His jazz interviews have been published in 28 languages.
I began writing about jazz and blues in the early 1980s for Artist Publications. My mainstay was doing interviews with some of the most highly respected artists like Ella Fitzgerald and Sarah Vaughn. (Amazing stories there.) Hal Wilner, at that time music director for Saturday Night Live, was my first encounter/assignment and during that interview I carved out my technique. He had just released a tribute album to Thelonius Monk. That interview was published with reprint rights to about 50 publications. By the mid 80s, my jazz interviews had been published globally in varied languages. In the 1990s I took a break from covering venues to develop an indie record label and to work with an amazing genius, trap drummer, Muruga Booker. (It was not jazz nor a blues oriented label.) I got back into writing jazz reviews late in 2006 because Pete Douglas, proprietor of the Bach Dancing & Dynamite Society aka the Douglas Beach House asked me to do reviews again and specifically at his venue. I was honored and began writing. Jazz vocalist Tessa Souter has said, after reading my review of Dori Caymmi, "Fantastic evocative piece. So jealous not to have been there! but reading this is like being there." I try to transport my readership into the concert so as to get just a brief taste as to what it was like so that maybe if they have the opportunity to go see that performer live, they will go and enjoy something quite magical.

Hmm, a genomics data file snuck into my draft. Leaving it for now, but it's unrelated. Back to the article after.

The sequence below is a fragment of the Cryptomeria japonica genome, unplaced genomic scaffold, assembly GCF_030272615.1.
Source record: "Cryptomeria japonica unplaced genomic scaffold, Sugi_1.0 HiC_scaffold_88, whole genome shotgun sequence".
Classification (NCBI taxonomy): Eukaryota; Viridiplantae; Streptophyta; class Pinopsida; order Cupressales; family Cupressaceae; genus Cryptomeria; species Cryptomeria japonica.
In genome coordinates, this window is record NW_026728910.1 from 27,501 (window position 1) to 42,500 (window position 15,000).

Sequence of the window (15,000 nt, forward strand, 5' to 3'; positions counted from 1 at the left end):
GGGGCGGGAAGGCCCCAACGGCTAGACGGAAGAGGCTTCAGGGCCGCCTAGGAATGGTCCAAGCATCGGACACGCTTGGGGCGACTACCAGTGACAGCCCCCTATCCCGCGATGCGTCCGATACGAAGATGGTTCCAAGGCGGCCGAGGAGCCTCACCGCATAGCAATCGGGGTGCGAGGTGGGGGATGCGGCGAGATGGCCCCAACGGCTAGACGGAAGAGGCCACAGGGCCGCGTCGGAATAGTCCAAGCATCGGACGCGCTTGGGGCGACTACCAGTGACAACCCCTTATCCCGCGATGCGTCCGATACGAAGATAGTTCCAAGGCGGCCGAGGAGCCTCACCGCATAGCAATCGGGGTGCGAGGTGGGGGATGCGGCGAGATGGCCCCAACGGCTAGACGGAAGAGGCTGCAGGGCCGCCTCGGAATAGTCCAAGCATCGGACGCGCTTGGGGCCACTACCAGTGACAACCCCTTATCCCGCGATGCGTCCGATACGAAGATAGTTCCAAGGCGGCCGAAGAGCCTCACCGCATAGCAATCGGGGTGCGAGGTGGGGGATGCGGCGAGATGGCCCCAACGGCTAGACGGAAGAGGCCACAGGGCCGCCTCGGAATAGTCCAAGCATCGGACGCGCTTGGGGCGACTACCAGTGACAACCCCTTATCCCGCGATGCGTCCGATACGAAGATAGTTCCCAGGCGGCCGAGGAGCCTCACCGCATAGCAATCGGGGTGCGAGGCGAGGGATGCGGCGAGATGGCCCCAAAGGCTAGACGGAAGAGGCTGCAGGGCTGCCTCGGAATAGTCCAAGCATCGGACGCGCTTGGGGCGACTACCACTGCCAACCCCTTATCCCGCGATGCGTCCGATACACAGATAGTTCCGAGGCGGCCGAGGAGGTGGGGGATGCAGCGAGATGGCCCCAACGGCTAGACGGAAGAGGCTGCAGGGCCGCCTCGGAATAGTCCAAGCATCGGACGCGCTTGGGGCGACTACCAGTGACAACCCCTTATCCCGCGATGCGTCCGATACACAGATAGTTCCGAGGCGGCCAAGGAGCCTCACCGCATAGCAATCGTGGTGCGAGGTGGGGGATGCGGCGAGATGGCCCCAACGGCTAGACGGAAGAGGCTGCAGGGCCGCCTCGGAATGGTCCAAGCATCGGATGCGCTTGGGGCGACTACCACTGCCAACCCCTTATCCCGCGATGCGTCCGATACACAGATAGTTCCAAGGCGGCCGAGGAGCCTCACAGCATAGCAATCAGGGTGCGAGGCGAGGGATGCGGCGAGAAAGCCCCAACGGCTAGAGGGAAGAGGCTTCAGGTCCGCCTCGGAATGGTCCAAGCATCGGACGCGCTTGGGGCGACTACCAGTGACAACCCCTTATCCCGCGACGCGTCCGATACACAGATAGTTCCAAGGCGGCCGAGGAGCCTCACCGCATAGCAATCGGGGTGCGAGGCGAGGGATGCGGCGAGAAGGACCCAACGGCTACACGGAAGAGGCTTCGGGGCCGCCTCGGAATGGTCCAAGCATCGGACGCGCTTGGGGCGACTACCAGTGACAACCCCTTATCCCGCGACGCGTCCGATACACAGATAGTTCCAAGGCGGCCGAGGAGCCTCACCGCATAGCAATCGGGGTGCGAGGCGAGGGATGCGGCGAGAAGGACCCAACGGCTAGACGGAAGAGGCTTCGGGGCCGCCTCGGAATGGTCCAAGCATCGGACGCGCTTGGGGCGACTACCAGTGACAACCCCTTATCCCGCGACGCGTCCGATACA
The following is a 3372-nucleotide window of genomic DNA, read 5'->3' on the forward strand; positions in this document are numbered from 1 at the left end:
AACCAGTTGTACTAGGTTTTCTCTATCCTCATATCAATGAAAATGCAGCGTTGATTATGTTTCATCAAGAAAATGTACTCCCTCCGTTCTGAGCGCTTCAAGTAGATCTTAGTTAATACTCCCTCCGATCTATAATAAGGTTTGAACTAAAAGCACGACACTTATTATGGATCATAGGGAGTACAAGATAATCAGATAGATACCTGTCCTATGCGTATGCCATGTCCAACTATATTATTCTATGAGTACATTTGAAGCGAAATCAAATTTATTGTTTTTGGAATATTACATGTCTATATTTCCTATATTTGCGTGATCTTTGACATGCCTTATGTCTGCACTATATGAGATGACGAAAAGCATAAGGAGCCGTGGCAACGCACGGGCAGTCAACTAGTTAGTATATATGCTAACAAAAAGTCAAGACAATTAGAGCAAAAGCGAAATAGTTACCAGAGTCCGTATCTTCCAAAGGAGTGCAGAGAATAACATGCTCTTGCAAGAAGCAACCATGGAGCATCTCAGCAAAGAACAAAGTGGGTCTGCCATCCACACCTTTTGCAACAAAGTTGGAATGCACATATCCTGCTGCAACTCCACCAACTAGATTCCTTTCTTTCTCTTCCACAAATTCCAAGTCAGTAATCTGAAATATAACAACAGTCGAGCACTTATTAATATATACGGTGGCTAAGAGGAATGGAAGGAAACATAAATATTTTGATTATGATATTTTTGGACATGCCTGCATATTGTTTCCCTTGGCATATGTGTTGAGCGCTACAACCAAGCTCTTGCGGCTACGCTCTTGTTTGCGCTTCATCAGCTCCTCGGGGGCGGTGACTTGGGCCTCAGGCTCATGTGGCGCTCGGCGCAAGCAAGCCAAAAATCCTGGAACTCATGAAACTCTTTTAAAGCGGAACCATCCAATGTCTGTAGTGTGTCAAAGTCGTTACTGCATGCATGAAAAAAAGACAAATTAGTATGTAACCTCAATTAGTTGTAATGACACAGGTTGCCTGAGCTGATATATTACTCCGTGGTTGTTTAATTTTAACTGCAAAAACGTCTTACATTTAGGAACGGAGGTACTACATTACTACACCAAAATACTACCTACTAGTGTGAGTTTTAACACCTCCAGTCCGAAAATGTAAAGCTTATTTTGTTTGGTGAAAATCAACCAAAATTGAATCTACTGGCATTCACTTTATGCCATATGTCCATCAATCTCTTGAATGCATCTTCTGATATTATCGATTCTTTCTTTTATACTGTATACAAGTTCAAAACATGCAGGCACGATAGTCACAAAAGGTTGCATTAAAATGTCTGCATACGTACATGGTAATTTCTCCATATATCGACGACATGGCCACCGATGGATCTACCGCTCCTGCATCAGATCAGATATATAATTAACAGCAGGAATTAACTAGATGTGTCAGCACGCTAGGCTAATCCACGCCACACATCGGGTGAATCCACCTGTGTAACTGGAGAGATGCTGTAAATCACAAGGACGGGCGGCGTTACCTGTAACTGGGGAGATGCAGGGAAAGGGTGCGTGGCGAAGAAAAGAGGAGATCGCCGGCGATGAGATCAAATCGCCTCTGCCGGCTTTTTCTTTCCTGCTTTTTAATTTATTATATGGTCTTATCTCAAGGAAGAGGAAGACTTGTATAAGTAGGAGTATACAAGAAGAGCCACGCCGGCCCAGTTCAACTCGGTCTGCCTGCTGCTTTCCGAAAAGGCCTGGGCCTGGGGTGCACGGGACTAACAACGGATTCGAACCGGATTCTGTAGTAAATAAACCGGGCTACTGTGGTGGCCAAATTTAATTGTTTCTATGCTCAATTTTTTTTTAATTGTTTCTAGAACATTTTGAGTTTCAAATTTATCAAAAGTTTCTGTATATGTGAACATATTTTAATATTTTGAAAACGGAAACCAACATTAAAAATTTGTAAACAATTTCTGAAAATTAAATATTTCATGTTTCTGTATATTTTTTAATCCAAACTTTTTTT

My Jazz Story
I love jazz because it is the most soulful music ever created and its never become staid. Instead it continues to develop and age like good wine.
I was first exposed to Louis Armstrong's jazz on the radio in the late 50s.
I met Sarah Vaughn and Ella Fitzgerald who became friends. Those are only two of so many great jazz musicians who I've met and came to know.
The best show I ever attended was at the Monterey Jazz Festival back in the mid-80s when Oscar Peterson and "Dizzy" Gillespie performed an unscheduled, impromptu duo. As a member of the press I was backstage when it all came down. It touched me so deeply that I cried and still had tears in my eyes when I shook "Dizzy's" hand and said to both of them, "I'll never, ever forget this moment."
My advice to new listeners is that if you come to love jazz, look upon it as an ever evolving musical form.